One of the arguments emanating from the bear camp is that the U.S. stock market is overbought, overvalued, over owned, and over exuberant. And as you might surmise, those seeing the glass as at least half empty contend that such a combination is both (a) rare and (b) fatal to bull markets.
Of course, it is important to keep in mind that this is the same crowd that was pounding the table twelve months ago about the uber negative macro picture which included the sequester, the Euro falling to pieces, China heading toward a hard landing, and the good 'ol USofA dipping back into recession. And for the record, how'd those calls turn out?
Our Furry Friends May Have A Point This Time
While the bulls have certainly enjoyed taunting their opponents in 2013, it is important to recognize that the day the reset button gets pushed is growing closer. Therefore, it might be best for players on both teams to take a step back and review the landscape with an objective eye.
For example, those adorned in their rose-colored Ray Bans may want to take a look at some of the big picture indicators and keep in mind that all good things come to an end, eventually.
So, this morning, let's take a look at the argument that sentiment in the stock market is entirely too optimistic at the present time.
Are Investors Over Exuberant?
Each week, Investors Intelligence surveys investment advisors and rates their advice as Bullish, Bearish or "Expecting a Correction." In the last four weeks, there has been an average of just 14.9% outright bears. The bottom line is this the lowest level of the four-week moving average since 1987. As such, there are fewer bearish advisors now than there were at the bubble peaks of 2000 and 2007. Yikes.
Another way to use the data from Investors Intelligence is to look at the 10-week moving average of the percentage of bulls divided by the sum of bulls plus bears. History shows that when the 10-week average moves above 67, stock market sentiment is considered to be extremely positive. In fact, Ned Davis Research tells us that since 1970 when the 10-week average is over 69, the DJIA has returned just 0.2 percent per annum.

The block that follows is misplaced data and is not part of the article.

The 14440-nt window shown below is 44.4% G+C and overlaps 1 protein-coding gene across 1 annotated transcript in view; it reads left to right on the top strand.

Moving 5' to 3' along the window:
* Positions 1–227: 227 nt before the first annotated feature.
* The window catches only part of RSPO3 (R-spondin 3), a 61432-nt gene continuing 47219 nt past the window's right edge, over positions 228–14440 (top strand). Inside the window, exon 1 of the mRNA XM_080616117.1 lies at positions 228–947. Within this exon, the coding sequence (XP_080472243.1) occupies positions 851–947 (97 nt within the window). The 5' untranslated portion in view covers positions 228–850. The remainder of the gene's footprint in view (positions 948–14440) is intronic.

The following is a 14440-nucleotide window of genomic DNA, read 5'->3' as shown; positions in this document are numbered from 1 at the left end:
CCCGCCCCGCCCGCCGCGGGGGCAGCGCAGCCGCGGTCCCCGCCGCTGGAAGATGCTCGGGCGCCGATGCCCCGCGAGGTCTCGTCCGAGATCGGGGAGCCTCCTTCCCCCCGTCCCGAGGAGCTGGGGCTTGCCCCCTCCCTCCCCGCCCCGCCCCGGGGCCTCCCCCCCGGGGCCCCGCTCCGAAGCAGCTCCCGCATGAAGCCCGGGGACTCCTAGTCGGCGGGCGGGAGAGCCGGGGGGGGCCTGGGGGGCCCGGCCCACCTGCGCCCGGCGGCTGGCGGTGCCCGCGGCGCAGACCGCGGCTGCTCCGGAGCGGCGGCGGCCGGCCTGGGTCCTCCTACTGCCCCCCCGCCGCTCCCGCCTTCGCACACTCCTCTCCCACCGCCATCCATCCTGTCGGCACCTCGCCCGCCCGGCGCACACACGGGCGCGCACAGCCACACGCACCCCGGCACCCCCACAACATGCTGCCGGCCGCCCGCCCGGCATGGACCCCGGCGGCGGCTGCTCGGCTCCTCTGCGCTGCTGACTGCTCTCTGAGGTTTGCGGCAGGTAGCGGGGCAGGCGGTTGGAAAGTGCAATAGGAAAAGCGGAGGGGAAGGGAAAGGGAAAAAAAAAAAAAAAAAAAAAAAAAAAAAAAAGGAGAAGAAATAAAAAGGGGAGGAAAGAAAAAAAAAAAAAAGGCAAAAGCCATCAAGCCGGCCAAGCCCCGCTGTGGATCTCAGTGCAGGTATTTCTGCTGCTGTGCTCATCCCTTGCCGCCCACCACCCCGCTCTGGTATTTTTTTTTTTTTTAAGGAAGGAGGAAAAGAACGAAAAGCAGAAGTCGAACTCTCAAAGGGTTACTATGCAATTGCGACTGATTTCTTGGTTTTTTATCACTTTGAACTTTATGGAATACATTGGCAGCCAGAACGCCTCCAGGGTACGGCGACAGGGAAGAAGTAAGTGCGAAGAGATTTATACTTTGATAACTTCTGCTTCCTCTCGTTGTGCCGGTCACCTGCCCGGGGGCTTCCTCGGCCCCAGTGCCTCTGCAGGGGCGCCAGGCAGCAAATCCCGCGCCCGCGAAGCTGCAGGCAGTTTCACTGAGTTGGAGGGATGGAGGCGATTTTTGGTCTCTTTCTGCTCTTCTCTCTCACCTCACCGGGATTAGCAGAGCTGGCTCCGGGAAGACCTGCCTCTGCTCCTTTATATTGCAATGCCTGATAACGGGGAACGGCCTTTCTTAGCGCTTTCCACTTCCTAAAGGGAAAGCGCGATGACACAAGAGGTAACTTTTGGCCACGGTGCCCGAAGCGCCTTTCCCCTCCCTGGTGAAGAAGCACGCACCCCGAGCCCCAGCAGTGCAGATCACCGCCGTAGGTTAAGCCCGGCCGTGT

An Indicator To Watch
Taking this idea a step further, one can create a pretty darn good sell signal with this data. As we noted above, when the 10-week average is above 69, it indicates that sentiment has reached an extreme level. The trick is to then wait until the average drops below the 67-level. This is an indication that the sentiment extreme has started to reverse - and that it's time to get the heck out of the way.
Since 1970, this little indicator has produced a total of 16 sell signals. The most recent of which came on October 9, 2013. Of the prior 15 signals, the market moved lower - oftentimes significantly so - 14 times. And in fact, this particular sell signal was flashed before the important declines seen in 1973, 1977, 1987, 2007 and 2011.
So, with a fresh sell signal from this long-term indicator, history suggests that the bears might actually have something crow about soon.
What About Real, Live Money Managers?
Next up, let's take a look at what real, live money managers are doing with the money they've been entrusted with. The National Association of Active Investment Managers (NAAIM) reports each week on the equity exposure level of their member firms. While the exposure of this group will vary from week to week, from a big picture standpoint, the overall exposure tends to be low in bearish environments and high in bullish environments.
According the originator of the survey and past NAAIM President William Hepburn, “NAAIM advisors absolutely nailed the 2008 decline by steadily reducing equity allocations beginning in late 2007.” Hepburn goes on to say, “NAAIM members had an average equity exposure of only 19% from June 2008 through March 2009.”
Therefore, it is interesting to note that the NAAIM Index hit an all-time high just two weeks ago with a reading of 101.45%. This means that on average, the active managers in NAAIM were more than 100% long the stock market at that time. Granted these money managers aren't potted plants and they can adapt to a changing market environment at the drop of a hat. But the key takeaway here is that at 101.45%, there isn't a lot of money sitting on the sidelines in this group!
Although the survey is just seven years old, Ned Davis Research notes that when the NAAIM Survey is above 73% (which occurs approximately 23% of the time), the S&P 500 has lost ground at an annualized rate of -3.8% per year. This is likely due to the fact that by the time the survey sports a high reading; most managers have already established long positions.
So, if you aren't as nimble as the professionals in the NAAIM organization and the current level of bullish sentiment makes you a bit nervous, it might be a good time to start thinking about what your exit strategy might be if things turn ugly. Because based on some pretty good indicators, it looks like the bears could awaken from their recent five-year hibernation at some point here soon.
Positions in stocks mentioned: none
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